The Paleo Diet - is this the way we are supposed to eat?

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The Paleo Diet - is this the way we are supposed to eat?

Post  Admin on Wed Aug 18, 2010 5:36 pm

This is a philosophy of eating healthy. Why certain things are healthy and certain things are not. A solid foundation to underpin your nutrition.

This is the philosophy. If you want to know more about how to use this in the day to day then check out www.bootcampqatar.com over the coming weeks. In the resources section (www.bootcampqatar.co...) we will be publishing more diet plans and recipes.

Nutrition Info
The Paleo Diet is a way of eating in the modern age that best mimics diets of our hunter-gatherer ancestors - combinations of lean meats, seafood, vegetables, fruits, and nuts. By eating the foods that we are genetically adapted to eat, followers of the Paleo Diet are naturally lean, have acne-free skin, improved athletic performance, and are experiencing relief from numerous metabolic-related and autoimmune diseases.

If you are ready to be lean and healthy, then look around and subscribe to our newsletter. Learn how to lower your risk of cardiovascular disease, cancer, diabetes, obesity, osteoporosis, arthritis, acne, gastrointestinal disease, autoimmune diseases, and more. On this website, and in our books and newsletter, you’ll learn the latest science and practical scientific tips that will lead to optimum health and performance. This truly is the world’s healthiest diet.

Paleolithic Diet
The Paleolithic Diet ("Paleo" is a common abbreviation) is based on eating foods that our Paleolithic ancestors ate. The "Paleolithic" refers to the Paleolithic Age, which is a formal time period on Geologic Time Charts from about 2,500,000 years ago to about 10,000 years ago. The premise is that during the Paleolithic, we evolved a specific genome that has only changed 0.01 per cent in these last 10,000 years. However, during this recent time span mass agriculture, grains/grain products, sugars/sugar products, dairy/dairy products, and a plethora of processed foods have all been introduced as a regular part of the human diet. We are not eating the foods we are genetically and physiologically adapted to eat (99.9% of our genetic profile is still Paleolithic); and the discordance is an underlying cause for much of the "diseases of civilization", "syndrome X", obesity, and "diseases of old age" that are so epidemic in our society today.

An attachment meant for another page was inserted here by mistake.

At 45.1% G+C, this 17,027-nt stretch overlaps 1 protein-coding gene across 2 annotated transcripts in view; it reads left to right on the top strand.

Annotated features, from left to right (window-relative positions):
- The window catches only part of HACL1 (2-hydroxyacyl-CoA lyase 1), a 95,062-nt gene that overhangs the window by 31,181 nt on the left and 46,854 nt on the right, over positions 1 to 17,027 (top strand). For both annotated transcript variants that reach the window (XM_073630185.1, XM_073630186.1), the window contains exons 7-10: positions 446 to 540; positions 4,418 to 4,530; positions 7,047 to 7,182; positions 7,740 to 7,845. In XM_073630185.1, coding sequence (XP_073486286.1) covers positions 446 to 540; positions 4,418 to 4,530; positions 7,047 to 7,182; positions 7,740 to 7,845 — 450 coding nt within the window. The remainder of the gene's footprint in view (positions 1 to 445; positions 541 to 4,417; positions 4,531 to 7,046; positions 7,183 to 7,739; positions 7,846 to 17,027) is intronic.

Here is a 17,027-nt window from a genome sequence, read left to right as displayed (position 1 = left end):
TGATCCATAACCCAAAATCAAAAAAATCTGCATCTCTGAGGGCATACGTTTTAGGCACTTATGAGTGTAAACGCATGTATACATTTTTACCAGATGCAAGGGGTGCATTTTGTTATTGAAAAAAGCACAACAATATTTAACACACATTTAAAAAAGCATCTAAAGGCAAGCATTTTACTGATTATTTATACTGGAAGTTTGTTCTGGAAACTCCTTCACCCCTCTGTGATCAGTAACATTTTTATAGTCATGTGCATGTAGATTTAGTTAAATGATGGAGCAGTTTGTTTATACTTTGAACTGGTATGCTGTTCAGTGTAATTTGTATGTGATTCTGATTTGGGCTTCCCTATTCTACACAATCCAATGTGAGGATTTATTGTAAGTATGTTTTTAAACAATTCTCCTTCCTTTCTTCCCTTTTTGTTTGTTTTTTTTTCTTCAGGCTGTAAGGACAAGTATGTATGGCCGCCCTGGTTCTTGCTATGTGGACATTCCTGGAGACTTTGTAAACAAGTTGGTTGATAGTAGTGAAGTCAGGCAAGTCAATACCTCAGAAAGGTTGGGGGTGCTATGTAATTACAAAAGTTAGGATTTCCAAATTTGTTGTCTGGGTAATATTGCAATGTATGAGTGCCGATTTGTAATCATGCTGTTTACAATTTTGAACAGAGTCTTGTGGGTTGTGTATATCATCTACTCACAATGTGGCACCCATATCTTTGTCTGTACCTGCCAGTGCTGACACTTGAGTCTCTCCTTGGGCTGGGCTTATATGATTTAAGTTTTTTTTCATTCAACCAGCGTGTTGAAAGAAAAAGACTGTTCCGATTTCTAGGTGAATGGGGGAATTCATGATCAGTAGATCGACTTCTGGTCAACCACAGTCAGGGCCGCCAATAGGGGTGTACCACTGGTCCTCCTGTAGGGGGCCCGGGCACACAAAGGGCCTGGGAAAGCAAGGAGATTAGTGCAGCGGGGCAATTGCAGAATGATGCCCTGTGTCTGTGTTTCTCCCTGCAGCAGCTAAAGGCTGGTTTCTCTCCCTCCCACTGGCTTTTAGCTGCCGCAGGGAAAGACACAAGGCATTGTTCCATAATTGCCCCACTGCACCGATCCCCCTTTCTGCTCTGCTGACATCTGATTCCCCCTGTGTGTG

As Dr. Cordain and others' scientific research reveal - the evolutionary, genetic, and clinical evidence point to a natural (i.e., unprocessed foods), omnivorous diet as the healthiest way to eat. Dr. Cordain's research shows that 70% of the average caloric intake of Americans is from foods that did not even exist for our Paleolithic ancestors. This discordance is having tremendously negative health consequences for our society as a whole.

Our genes determine our optimum diet, and our genes evolved according to the environments in which our ancient ancestors lived, including the foods they ate. Our Paleolithic ancestors did not eat just one single diet, but rather they ate within a range of natural, unprocessed diets - depending on variables like geography, climate, competition, ecologic niche, season, and glaciations. All of these Paleolithic diets did share some universal characteristics, though

Nutrition is the foundation for all athletic development and essential for achieving elite fitness and health. The CrossFit nutrition prescription in it's simplest terms is "Eat meat and vegetables, nuts and seeds, some fruit, little starch, and no sugar." This ensures that you are eating "real food," the food that our hunter-gatherer ancestors have eaten for millions of years, and avoiding the processed "edible food-like substances" that come in boxes, bags and packages.

Evolution has not kept pace with advances in agriculture and food processing resulting in a plague of health problems for modern man. Coronary heart disease, diabetes, cancer, osteoporosis, obesity and psychological dysfunction have all been scientifically linked to a diet too high in refined or processed carbohydrate. Many have observed that keeping your grocery cart to the perimeter of the grocery store while avoiding the aisles is a great way to improve health. Real food is perishable. The stuff with long shelf life is all suspect. An easy rule is "If you can hunt it or gather it, you can eat it."

If you follow these simple guidelines you will benefit from nearly all that can be achieved through nutrition.

Reclaim your health by understanding the diet that is genetically coded in all humans, the Paleo Diet.

We have a modern snap shot into the effects of the Paleo Diet with the last 84 tribes of Hunter Gatherers on earth. These Hunter Gatherer tribes have survived relatively untouched since the dawn of time; we know these groups are muscular, strong and healthy. They have perfect eyesight and straight teeth and are free from diabetes, obesity, cancer and other problems plaguing the modern world. Since we are genetically identical to our ancestors of 2 million years ago and for the last 7 million years we have been genetically coded to eat a certain way, a diet that is based on animal based proteins, fruits and vegetables and healthy fats is the key to health. A modern diet based on grains, processed foods and sugars has taken us down a path of sickness, illness and obesity.